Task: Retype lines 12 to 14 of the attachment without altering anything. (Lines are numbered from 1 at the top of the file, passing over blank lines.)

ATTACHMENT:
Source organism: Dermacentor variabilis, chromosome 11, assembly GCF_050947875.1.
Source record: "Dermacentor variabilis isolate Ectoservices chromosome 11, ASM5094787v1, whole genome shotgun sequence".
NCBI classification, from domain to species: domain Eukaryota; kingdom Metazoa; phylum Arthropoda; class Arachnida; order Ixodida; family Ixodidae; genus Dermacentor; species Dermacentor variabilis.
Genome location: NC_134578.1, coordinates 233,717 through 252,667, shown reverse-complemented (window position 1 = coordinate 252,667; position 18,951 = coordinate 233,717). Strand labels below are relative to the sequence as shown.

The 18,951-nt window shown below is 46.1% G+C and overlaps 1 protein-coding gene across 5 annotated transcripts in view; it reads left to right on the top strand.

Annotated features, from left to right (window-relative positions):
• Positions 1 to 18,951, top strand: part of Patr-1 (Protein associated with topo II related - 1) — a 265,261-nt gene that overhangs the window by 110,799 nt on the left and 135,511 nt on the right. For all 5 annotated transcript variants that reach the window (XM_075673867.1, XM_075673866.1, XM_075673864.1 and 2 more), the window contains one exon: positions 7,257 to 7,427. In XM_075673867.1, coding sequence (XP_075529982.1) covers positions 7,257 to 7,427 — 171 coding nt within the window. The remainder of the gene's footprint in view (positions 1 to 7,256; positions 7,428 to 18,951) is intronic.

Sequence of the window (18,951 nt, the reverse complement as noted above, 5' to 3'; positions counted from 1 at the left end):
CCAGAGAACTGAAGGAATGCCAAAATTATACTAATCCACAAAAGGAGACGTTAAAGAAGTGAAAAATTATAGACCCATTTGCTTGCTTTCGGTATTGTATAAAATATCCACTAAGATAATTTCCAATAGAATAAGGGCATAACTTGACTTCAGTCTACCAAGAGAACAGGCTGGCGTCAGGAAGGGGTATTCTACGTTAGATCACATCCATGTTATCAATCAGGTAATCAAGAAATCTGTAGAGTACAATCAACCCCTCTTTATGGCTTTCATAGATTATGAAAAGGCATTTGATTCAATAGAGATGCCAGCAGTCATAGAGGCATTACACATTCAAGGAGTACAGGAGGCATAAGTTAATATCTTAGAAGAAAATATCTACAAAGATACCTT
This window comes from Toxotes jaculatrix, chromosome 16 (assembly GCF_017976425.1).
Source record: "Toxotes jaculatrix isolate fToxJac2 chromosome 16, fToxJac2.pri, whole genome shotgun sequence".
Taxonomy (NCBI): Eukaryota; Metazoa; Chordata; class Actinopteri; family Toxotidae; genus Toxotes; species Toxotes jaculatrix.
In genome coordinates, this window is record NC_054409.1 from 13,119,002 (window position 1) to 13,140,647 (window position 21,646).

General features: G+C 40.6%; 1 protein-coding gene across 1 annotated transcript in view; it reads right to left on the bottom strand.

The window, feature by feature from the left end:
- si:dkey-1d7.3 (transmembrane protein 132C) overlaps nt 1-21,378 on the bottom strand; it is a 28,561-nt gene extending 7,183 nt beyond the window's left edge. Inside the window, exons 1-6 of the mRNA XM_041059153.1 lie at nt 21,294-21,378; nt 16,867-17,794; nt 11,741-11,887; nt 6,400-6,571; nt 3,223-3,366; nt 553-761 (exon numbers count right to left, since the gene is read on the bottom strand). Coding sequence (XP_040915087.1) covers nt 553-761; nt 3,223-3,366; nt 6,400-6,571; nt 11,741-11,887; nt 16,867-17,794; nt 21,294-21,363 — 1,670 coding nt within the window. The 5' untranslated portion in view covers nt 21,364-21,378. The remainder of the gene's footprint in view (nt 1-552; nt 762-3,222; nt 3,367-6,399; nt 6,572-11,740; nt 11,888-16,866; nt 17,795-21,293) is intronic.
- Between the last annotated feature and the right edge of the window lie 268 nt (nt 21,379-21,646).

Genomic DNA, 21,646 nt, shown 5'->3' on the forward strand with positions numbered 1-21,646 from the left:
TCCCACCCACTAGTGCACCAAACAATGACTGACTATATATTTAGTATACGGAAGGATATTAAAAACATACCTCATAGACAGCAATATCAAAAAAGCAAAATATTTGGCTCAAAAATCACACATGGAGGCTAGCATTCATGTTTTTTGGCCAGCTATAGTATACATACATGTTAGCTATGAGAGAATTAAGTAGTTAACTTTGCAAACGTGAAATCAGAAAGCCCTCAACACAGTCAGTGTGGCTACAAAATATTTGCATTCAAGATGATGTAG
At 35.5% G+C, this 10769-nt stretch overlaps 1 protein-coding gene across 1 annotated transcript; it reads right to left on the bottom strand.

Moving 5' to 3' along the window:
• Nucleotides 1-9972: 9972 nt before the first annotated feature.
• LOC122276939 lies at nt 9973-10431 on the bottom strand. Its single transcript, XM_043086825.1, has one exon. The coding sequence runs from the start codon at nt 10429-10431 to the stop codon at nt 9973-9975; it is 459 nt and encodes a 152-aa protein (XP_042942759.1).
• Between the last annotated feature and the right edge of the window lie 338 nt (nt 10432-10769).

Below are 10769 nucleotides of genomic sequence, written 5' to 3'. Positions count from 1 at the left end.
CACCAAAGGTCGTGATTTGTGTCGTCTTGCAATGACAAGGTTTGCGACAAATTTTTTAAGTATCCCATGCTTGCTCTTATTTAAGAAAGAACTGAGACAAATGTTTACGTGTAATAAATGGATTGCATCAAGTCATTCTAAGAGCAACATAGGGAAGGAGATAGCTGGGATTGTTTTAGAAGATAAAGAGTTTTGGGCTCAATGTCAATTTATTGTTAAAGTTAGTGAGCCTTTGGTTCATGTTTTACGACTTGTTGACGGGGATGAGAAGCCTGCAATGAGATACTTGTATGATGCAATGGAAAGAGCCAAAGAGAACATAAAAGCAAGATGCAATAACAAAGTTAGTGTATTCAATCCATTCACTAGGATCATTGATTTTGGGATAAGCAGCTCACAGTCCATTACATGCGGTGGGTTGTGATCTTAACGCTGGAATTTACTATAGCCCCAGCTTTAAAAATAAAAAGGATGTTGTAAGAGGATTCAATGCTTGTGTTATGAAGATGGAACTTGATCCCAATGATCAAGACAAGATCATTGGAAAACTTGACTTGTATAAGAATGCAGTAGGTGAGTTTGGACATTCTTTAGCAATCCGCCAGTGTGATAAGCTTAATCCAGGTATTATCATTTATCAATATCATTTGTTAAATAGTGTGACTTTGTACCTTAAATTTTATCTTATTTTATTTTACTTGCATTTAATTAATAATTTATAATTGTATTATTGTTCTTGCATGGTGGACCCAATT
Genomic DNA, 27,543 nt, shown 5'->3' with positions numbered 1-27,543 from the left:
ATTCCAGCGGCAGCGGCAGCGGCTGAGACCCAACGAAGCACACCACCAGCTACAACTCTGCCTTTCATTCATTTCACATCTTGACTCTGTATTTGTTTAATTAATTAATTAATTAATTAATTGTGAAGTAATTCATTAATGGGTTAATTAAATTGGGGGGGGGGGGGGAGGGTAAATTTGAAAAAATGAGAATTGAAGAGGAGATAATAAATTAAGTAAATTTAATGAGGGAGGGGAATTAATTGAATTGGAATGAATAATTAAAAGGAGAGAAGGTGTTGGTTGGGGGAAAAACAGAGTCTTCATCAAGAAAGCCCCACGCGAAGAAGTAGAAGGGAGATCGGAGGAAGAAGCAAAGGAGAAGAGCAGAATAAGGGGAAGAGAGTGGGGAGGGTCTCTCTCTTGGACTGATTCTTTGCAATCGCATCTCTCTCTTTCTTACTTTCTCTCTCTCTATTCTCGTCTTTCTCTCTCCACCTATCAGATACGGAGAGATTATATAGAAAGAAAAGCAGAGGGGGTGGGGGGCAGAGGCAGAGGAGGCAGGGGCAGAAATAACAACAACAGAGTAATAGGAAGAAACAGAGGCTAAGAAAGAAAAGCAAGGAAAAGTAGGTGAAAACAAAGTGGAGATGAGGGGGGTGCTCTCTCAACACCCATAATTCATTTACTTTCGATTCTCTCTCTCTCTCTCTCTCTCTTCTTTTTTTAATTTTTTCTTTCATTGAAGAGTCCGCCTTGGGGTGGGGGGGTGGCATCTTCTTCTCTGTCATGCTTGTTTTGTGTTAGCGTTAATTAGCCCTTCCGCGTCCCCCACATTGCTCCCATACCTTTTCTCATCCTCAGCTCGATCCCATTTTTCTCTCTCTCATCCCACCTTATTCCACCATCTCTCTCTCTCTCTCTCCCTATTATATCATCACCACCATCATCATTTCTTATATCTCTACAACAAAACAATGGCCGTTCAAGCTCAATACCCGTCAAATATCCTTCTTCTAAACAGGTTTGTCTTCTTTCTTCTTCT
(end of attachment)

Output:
Taxonomy (NCBI): Eukaryota; Metazoa; Chordata; class Actinopteri; family Toxotidae; genus Toxotes; species Toxotes jaculatrix.
In genome coordinates, this window is record NC_054409.1 from 13,119,002 (window position 1) to 13,140,647 (window position 21,646).

General features: G+C 40.6%; 1 protein-coding gene across 1 annotated transcript in view; it reads right to left on the bottom strand.